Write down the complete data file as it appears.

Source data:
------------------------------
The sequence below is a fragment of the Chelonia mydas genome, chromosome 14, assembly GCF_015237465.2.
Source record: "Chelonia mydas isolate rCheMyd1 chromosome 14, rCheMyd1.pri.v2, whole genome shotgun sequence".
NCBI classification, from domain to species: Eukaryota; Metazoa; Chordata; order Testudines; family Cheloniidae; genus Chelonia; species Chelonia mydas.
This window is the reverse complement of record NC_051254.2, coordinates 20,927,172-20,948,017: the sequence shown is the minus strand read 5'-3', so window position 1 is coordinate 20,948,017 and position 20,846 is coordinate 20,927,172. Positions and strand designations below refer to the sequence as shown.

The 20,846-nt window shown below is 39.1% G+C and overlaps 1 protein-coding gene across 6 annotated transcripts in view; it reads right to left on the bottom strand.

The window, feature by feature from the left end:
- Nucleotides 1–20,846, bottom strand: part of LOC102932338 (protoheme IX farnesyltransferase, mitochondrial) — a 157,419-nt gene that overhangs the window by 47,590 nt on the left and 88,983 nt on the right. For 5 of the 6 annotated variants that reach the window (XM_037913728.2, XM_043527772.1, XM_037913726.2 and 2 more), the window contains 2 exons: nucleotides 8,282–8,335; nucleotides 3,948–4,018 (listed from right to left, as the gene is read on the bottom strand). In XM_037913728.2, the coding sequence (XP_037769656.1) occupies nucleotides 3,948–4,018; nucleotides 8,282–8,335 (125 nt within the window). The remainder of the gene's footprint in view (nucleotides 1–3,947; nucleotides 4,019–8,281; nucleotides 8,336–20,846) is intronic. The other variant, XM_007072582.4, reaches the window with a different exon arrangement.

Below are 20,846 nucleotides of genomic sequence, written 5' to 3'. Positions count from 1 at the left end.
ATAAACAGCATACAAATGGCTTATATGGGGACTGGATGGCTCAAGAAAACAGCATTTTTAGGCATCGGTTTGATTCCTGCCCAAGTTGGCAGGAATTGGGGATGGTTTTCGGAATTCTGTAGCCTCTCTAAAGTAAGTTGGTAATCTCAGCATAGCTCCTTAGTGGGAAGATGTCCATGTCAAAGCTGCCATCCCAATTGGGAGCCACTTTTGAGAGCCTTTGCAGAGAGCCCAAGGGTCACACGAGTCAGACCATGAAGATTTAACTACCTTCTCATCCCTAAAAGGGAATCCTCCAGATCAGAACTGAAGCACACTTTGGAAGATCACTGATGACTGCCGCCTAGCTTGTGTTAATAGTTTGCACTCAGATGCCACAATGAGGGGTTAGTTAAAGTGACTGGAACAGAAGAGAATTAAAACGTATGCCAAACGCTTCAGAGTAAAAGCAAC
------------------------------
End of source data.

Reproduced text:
The sequence below is a fragment of the Chelonia mydas genome, chromosome 14, assembly GCF_015237465.2.
Source record: "Chelonia mydas isolate rCheMyd1 chromosome 14, rCheMyd1.pri.v2, whole genome shotgun sequence".
NCBI classification, from domain to species: Eukaryota; Metazoa; Chordata; order Testudines; family Cheloniidae; genus Chelonia; species Chelonia mydas.
This window is the reverse complement of record NC_051254.2, coordinates 20,927,172-20,948,017: the sequence shown is the minus strand read 5'-3', so window position 1 is coordinate 20,948,017 and position 20,846 is coordinate 20,927,172. Positions and strand designations below refer to the sequence as shown.

The 20,846-nt window shown below is 39.1% G+C and overlaps 1 protein-coding gene across 6 annotated transcripts in view; it reads right to left on the bottom strand.

The window, feature by feature from the left end:
- Nucleotides 1–20,846, bottom strand: part of LOC102932338 (protoheme IX farnesyltransferase, mitochondrial) — a 157,419-nt gene that overhangs the window by 47,590 nt on the left and 88,983 nt on the right. For 5 of the 6 annotated variants that reach the window (XM_037913728.2, XM_043527772.1, XM_037913726.2 and 2 more), the window contains 2 exons: nucleotides 8,282–8,335; nucleotides 3,948–4,018 (listed from right to left, as the gene is read on the bottom strand). In XM_037913728.2, the coding sequence (XP_037769656.1) occupies nucleotides 3,948–4,018; nucleotides 8,282–8,335 (125 nt within the window). The remainder of the gene's footprint in view (nucleotides 1–3,947; nucleotides 4,019–8,281; nucleotides 8,336–20,846) is intronic. The other variant, XM_007072582.4, reaches the window with a different exon arrangement.

Below are 20,846 nucleotides of genomic sequence, written 5' to 3'. Positions count from 1 at the left end.
ATAAACAGCATACAAATGGCTTATATGGGGACTGGATGGCTCAAGAAAACAGCATTTTTAGGCATCGGTTTGATTCCTGCCCAAGTTGGCAGGAATTGGGGATGGTTTTCGGAATTCTGTAGCCTCTCTAAAGTAAGTTGGTAATCTCAGCATAGCTCCTTAGTGGGAAGATGTCCATGTCAAAGCTGCCATCCCAATTGGGAGCCACTTTTGAGAGCCTTTGCAGAGAGCCCAAGGGTCACACGAGTCAGACCATGAAGATTTAACTACCTTCTCATCCCTAAAAGGGAATCCTCCAGATCAGAACTGAAGCACACTTTGGAAGATCACTGATGACTGCCGCCTAGCTTGTGTTAATAGTTTGCACTCAGATGCCACAATGAGGGGTTAGTTAAAGTGACTGGAACAGAAGAGAATTAAAACGTATGCCAAACGCTTCAGAGTAAAAGCAAC